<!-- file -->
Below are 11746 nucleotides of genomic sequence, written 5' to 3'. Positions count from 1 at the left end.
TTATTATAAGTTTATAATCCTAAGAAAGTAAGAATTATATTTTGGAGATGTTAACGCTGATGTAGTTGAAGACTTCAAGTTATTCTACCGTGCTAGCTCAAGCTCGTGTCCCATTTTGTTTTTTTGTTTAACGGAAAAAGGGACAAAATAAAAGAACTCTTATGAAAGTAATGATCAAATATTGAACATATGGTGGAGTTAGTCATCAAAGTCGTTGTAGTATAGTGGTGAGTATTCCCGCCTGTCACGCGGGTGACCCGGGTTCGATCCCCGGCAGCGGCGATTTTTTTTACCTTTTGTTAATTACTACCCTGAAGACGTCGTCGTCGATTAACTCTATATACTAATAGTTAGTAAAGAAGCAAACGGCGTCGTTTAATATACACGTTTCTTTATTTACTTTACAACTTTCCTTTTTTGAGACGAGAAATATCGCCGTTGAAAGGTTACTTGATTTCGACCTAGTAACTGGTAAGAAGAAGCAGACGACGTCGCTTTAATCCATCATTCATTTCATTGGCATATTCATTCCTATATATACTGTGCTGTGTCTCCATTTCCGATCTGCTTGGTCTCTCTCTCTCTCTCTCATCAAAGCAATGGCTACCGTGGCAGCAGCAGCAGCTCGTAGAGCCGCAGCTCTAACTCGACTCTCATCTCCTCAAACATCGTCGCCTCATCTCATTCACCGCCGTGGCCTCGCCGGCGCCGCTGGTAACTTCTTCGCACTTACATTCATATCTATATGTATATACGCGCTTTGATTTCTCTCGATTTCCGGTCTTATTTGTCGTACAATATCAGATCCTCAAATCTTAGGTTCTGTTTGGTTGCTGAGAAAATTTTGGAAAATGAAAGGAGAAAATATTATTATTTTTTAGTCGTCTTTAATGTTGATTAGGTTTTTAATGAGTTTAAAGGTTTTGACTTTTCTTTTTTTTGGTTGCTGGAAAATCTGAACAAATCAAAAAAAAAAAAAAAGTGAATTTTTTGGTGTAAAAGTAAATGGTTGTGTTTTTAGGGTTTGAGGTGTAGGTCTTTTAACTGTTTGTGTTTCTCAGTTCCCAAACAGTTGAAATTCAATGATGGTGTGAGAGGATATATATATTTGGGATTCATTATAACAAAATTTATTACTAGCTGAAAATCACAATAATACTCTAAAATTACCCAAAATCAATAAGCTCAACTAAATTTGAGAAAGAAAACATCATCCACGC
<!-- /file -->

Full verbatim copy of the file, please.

Below are 11746 nucleotides of genomic sequence, written 5' to 3'. Positions count from 1 at the left end.
TTATTATAAGTTTATAATCCTAAGAAAGTAAGAATTATATTTTGGAGATGTTAACGCTGATGTAGTTGAAGACTTCAAGTTATTCTACCGTGCTAGCTCAAGCTCGTGTCCCATTTTGTTTTTTTGTTTAACGGAAAAAGGGACAAAATAAAAGAACTCTTATGAAAGTAATGATCAAATATTGAACATATGGTGGAGTTAGTCATCAAAGTCGTTGTAGTATAGTGGTGAGTATTCCCGCCTGTCACGCGGGTGACCCGGGTTCGATCCCCGGCAGCGGCGATTTTTTTTACCTTTTGTTAATTACTACCCTGAAGACGTCGTCGTCGATTAACTCTATATACTAATAGTTAGTAAAGAAGCAAACGGCGTCGTTTAATATACACGTTTCTTTATTTACTTTACAACTTTCCTTTTTTGAGACGAGAAATATCGCCGTTGAAAGGTTACTTGATTTCGACCTAGTAACTGGTAAGAAGAAGCAGACGACGTCGCTTTAATCCATCATTCATTTCATTGGCATATTCATTCCTATATATACTGTGCTGTGTCTCCATTTCCGATCTGCTTGGTCTCTCTCTCTCTCTCTCATCAAAGCAATGGCTACCGTGGCAGCAGCAGCAGCTCGTAGAGCCGCAGCTCTAACTCGACTCTCATCTCCTCAAACATCGTCGCCTCATCTCATTCACCGCCGTGGCCTCGCCGGCGCCGCTGGTAACTTCTTCGCACTTACATTCATATCTATATGTATATACGCGCTTTGATTTCTCTCGATTTCCGGTCTTATTTGTCGTACAATATCAGATCCTCAAATCTTAGGTTCTGTTTGGTTGCTGAGAAAATTTTGGAAAATGAAAGGAGAAAATATTATTATTTTTTAGTCGTCTTTAATGTTGATTAGGTTTTTAATGAGTTTAAAGGTTTTGACTTTTCTTTTTTTTGGTTGCTGGAAAATCTGAACAAATCAAAAAAAAAAAAAAAGTGAATTTTTTGGTGTAAAAGTAAATGGTTGTGTTTTTAGGGTTTGAGGTGTAGGTCTTTTAACTGTTTGTGTTTCTCAGTTCCCAAACAGTTGAAATTCAATGATGGTGTGAGAGGATATATATATTTGGGATTCATTATAACAAAATTTATTACTAGCTGAAAATCACAATAATACTCTAAAATTACCCAAAATCAATAAGCTCAACTAAATTTGAGAAAGAAAACATCATCCACGC